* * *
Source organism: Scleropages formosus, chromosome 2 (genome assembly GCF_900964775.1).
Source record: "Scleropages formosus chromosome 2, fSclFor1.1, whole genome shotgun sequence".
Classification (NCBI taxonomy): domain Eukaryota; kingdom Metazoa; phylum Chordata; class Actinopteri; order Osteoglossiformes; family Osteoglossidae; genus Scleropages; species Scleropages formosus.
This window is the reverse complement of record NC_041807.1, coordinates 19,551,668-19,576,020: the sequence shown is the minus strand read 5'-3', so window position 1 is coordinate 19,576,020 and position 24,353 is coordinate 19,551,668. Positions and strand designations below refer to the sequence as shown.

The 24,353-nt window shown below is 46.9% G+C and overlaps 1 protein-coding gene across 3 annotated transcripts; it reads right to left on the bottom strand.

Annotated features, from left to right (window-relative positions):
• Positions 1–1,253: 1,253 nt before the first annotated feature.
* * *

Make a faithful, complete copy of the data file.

Source organism: Scleropages formosus, chromosome 2 (genome assembly GCF_900964775.1).
Source record: "Scleropages formosus chromosome 2, fSclFor1.1, whole genome shotgun sequence".
Classification (NCBI taxonomy): domain Eukaryota; kingdom Metazoa; phylum Chordata; class Actinopteri; order Osteoglossiformes; family Osteoglossidae; genus Scleropages; species Scleropages formosus.
This window is the reverse complement of record NC_041807.1, coordinates 19,551,668-19,576,020: the sequence shown is the minus strand read 5'-3', so window position 1 is coordinate 19,576,020 and position 24,353 is coordinate 19,551,668. Positions and strand designations below refer to the sequence as shown.

The 24,353-nt window shown below is 46.9% G+C and overlaps 1 protein-coding gene across 3 annotated transcripts; it reads right to left on the bottom strand.

Annotated features, from left to right (window-relative positions):
• Positions 1–1,253: 1,253 nt before the first annotated feature.